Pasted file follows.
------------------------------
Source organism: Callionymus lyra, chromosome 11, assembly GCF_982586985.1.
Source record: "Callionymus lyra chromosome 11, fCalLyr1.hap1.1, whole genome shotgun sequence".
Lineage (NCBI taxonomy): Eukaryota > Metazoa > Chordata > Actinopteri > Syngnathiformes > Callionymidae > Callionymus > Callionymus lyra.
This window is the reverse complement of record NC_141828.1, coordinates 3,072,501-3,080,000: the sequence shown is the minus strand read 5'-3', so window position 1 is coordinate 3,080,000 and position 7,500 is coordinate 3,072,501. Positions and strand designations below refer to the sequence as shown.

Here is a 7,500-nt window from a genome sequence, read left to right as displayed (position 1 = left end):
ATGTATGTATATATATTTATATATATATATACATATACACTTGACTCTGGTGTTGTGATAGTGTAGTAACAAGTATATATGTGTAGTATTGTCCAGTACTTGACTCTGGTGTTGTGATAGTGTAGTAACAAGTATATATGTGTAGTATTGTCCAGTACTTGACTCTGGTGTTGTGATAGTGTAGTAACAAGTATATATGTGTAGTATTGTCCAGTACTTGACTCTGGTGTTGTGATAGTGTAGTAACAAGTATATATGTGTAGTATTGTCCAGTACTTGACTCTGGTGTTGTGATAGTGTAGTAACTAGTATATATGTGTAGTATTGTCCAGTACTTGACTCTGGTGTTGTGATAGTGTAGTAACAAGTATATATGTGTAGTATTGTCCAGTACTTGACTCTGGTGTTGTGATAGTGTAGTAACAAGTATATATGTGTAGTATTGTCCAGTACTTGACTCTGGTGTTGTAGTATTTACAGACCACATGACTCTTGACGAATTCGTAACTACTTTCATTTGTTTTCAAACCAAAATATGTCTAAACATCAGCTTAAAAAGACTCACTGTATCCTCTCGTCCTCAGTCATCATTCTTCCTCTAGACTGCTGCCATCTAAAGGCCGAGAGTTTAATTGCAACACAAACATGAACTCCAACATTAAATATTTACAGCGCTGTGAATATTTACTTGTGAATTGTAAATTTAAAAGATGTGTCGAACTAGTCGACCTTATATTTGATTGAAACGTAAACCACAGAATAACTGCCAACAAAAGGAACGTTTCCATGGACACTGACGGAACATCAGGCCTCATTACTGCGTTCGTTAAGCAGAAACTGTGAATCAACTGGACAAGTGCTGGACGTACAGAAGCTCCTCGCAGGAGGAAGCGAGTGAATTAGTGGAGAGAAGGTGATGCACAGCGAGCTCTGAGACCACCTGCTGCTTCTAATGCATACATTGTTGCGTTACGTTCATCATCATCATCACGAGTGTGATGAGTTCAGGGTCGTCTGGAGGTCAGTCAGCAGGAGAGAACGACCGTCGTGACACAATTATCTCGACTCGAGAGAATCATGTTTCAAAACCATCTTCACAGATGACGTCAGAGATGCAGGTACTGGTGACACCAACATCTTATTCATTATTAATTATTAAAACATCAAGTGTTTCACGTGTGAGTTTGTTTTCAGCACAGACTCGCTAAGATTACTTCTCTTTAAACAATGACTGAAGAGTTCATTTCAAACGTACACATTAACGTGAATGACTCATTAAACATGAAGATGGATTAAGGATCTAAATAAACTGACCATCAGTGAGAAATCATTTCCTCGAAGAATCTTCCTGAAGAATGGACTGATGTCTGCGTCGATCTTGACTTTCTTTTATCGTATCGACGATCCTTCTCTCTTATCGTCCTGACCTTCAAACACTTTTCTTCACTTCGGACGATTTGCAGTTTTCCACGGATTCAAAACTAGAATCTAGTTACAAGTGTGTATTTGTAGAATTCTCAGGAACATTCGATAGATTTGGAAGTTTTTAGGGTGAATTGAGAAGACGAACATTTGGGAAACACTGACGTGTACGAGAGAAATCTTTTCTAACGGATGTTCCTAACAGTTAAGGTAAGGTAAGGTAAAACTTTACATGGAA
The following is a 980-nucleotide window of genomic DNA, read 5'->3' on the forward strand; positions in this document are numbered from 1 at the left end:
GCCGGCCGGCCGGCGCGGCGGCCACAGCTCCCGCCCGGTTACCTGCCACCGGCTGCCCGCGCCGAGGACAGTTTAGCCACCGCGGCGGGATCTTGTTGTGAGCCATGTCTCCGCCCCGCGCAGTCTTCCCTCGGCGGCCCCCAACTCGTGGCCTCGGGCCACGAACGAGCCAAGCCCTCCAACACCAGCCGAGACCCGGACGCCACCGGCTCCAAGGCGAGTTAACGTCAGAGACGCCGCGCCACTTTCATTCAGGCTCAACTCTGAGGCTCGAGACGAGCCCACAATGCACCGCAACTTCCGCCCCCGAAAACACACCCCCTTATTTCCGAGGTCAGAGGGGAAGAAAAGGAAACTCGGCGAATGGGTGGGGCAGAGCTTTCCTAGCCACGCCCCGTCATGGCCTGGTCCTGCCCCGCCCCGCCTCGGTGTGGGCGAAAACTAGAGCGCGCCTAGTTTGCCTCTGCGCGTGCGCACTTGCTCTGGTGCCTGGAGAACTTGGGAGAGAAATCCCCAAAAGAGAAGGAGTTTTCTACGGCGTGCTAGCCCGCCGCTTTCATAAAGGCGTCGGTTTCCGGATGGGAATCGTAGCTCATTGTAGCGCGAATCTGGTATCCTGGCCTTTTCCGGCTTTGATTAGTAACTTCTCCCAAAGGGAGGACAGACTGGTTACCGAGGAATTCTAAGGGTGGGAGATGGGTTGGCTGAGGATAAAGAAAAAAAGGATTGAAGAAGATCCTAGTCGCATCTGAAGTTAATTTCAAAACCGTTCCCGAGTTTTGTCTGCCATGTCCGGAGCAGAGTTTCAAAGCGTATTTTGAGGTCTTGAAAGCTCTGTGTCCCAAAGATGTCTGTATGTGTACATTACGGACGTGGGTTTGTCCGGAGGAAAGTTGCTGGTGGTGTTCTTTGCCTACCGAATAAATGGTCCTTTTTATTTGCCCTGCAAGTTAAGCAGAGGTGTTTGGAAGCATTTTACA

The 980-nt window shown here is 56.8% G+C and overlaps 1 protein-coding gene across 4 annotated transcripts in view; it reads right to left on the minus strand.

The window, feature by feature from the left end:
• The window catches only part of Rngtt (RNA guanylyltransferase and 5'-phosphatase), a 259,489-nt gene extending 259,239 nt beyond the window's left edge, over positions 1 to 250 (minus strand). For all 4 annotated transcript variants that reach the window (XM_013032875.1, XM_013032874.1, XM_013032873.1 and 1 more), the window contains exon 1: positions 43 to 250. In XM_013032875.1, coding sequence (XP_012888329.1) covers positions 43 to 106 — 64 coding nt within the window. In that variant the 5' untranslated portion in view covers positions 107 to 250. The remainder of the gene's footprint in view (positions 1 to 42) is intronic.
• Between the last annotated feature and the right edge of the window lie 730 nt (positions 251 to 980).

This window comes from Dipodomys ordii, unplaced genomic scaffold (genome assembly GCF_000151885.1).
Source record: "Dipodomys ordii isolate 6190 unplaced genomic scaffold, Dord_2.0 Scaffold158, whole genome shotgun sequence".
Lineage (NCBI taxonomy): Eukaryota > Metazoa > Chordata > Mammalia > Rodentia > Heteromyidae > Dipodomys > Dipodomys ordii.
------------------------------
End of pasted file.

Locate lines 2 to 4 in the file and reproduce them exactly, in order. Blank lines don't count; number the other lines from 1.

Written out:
Source record: "Callionymus lyra chromosome 11, fCalLyr1.hap1.1, whole genome shotgun sequence".
Lineage (NCBI taxonomy): Eukaryota > Metazoa > Chordata > Actinopteri > Syngnathiformes > Callionymidae > Callionymus > Callionymus lyra.
This window is the reverse complement of record NC_141828.1, coordinates 3,072,501-3,080,000: the sequence shown is the minus strand read 5'-3', so window position 1 is coordinate 3,080,000 and position 7,500 is coordinate 3,072,501. Positions and strand designations below refer to the sequence as shown.